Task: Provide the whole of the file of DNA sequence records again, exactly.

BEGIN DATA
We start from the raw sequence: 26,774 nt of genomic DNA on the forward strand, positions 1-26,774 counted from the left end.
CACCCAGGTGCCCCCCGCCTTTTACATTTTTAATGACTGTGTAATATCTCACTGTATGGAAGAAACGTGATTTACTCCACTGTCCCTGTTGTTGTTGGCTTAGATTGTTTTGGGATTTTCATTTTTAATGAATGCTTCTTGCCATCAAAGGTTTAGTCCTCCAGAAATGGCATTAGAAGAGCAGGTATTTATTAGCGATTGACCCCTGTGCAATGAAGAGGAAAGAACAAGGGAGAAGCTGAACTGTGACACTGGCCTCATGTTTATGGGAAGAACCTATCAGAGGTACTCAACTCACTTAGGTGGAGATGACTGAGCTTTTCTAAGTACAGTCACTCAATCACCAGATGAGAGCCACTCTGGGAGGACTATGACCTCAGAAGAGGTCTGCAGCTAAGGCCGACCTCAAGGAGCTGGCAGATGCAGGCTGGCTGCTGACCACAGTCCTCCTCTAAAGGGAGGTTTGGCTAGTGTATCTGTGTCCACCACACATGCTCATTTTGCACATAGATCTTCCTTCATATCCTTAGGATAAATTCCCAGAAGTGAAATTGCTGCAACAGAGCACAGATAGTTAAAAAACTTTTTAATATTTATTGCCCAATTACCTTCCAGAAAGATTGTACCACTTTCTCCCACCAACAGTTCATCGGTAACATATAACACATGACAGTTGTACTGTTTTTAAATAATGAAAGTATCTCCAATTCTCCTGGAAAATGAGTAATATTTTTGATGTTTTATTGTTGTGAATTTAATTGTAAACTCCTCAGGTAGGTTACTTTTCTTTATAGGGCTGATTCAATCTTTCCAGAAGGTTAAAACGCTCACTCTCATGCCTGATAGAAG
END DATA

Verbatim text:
We start from the raw sequence: 26,774 nt of genomic DNA on the forward strand, positions 1-26,774 counted from the left end.
CACCCAGGTGCCCCCCGCCTTTTACATTTTTAATGACTGTGTAATATCTCACTGTATGGAAGAAACGTGATTTACTCCACTGTCCCTGTTGTTGTTGGCTTAGATTGTTTTGGGATTTTCATTTTTAATGAATGCTTCTTGCCATCAAAGGTTTAGTCCTCCAGAAATGGCATTAGAAGAGCAGGTATTTATTAGCGATTGACCCCTGTGCAATGAAGAGGAAAGAACAAGGGAGAAGCTGAACTGTGACACTGGCCTCATGTTTATGGGAAGAACCTATCAGAGGTACTCAACTCACTTAGGTGGAGATGACTGAGCTTTTCTAAGTACAGTCACTCAATCACCAGATGAGAGCCACTCTGGGAGGACTATGACCTCAGAAGAGGTCTGCAGCTAAGGCCGACCTCAAGGAGCTGGCAGATGCAGGCTGGCTGCTGACCACAGTCCTCCTCTAAAGGGAGGTTTGGCTAGTGTATCTGTGTCCACCACACATGCTCATTTTGCACATAGATCTTCCTTCATATCCTTAGGATAAATTCCCAGAAGTGAAATTGCTGCAACAGAGCACAGATAGTTAAAAAACTTTTTAATATTTATTGCCCAATTACCTTCCAGAAAGATTGTACCACTTTCTCCCACCAACAGTTCATCGGTAACATATAACACATGACAGTTGTACTGTTTTTAAATAATGAAAGTATCTCCAATTCTCCTGGAAAATGAGTAATATTTTTGATGTTTTATTGTTGTGAATTTAATTGTAAACTCCTCAGGTAGGTTACTTTTCTTTATAGGGCTGATTCAATCTTTCCAGAAGGTTAAAACGCTCACTCTCATGCCTGATAGAAG